29 Mar 2019

Going back to her roots


For Jude Hesselgrave, home is not just where her heart is, it’s also where her roots lie. After renting in London and then buying and renovating a house near Brighton with her partner, Roger Page, they rented their property out and made the move to Horam, East Sussex in 2009 to self-build on a plot of farmland that’s been in Jude’s family for three generations.


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With a budget of just £60,000, the couple managed to create a characterful one-of-a-kind log cabin home through a series of extensions and home improvements over the course of six years.

The farm’s 400m2 dilapidated cattle and hay barn became the perfect spot for their ideal home, as it was close to water and near the sewage and electric facilities. Jude says: “The site where we chose to build was the barn that, as a child, I used to help my parents load the hay bales into on summer evenings. Over the years the building deteriorated and so we had no option but to pull what was left of the building down. Building the house on this footprint held great importance to me as it holds many memories and has huge sentimental value so we decided to put our skills and creativity to the test.”

The project began with them choosing two £7000 tongue and groove cabins with a basic, inexpensive structure which suited their pocket. This way, they could build it themselves but also dismantle it without many challenges if need be. With the help of a local company, they selected a design which allowed them to have more windows on the south side facing the garden, and patio doors on the west orientation, which lead to a veranda overlooking the fields.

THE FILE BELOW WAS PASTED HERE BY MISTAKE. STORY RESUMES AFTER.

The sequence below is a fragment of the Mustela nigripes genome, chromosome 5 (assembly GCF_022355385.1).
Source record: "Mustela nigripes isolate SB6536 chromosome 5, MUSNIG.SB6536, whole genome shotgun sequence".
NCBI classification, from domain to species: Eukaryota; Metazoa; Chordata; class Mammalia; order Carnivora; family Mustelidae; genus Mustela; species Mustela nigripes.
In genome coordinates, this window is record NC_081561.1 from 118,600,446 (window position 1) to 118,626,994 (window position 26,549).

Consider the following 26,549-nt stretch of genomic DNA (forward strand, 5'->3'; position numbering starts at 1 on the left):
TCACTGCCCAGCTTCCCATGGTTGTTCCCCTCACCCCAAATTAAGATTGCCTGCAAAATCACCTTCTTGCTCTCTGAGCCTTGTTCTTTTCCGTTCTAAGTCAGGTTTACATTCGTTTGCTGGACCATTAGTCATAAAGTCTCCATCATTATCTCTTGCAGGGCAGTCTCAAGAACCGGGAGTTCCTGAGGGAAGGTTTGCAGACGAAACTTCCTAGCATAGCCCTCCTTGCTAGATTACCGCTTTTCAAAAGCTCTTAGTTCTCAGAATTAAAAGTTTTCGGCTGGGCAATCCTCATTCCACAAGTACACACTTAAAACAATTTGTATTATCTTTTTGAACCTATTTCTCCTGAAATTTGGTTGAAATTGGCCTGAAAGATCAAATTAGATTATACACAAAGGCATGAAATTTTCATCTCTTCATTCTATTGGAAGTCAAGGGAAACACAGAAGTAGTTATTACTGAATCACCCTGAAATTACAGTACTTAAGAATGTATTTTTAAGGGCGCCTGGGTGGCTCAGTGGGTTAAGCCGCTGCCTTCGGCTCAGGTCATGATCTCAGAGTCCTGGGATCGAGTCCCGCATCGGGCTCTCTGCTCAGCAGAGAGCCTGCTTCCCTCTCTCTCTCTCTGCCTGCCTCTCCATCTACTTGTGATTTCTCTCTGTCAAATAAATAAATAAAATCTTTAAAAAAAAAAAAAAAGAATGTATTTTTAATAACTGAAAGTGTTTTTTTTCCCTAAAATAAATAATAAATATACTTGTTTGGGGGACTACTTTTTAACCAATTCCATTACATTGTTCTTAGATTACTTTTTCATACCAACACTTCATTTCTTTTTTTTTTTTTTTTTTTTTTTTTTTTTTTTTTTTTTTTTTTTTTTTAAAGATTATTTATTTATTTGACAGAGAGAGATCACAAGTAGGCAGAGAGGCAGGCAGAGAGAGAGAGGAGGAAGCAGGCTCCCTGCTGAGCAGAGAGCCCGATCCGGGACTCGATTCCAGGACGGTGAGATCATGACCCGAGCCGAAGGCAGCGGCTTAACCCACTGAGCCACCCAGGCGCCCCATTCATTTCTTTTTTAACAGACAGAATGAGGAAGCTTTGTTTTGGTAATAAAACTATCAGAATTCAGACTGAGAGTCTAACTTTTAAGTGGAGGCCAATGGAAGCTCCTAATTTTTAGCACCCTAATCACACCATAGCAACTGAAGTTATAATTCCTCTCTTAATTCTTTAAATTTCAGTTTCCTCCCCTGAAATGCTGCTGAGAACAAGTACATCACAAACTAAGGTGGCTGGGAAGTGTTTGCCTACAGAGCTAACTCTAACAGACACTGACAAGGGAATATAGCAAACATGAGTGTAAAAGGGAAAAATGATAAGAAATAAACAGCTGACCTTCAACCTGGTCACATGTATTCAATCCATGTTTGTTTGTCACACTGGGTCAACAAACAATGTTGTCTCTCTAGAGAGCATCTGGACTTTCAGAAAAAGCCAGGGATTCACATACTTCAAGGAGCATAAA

Adding elements

With Jude keen for the challenge and Roger’s knowledge of construction, from owning his own construction company, Kane Building Contractors, they started their project by getting the site ready – pulling down the barn, levelling the site, building the foundations and then building the structures piece by piece, eventually making the buildings watertight. They used the smaller cabin as the living room and the larger one for the kitchen, bathroom and bedroom but, unfortunately, they soon realised that the space was too small. They then decided to continue the project by extending the cabin to create the second bedroom and cupboard and obtain a total of 124m2. In 2013, they extended again to create a living room perpendicular to the main cabin, which adds an element of privacy by enclosing the garden. The internal layout had to be reorganised too by turning the old living room into the bedroom and the bedroom into a breakfast room. A front door was added at this stage and so the breakfast room became the main entrance into the home.

There’s a real rustic presence throughout this home and most of the materials and furniture pieces were sourced by Jude from antique markets throughout the UK and France. The large 7ft dining table in the living room was lovingly created by her using old joists found in one of the barns on the farm, leftover from her father’s demolition days, before he became a farmer. Jude, who is a prop maker, stylist and who owns a wedding and events company called Mustard Events, looked after the home’s interior design. She explains: “I was very keen to carry a stylish, cosy, rustic feel throughout our home, it was important for it to be warm and welcoming. Once I’d painted the walls with soft Farrow and Ball colours it began to take shape.”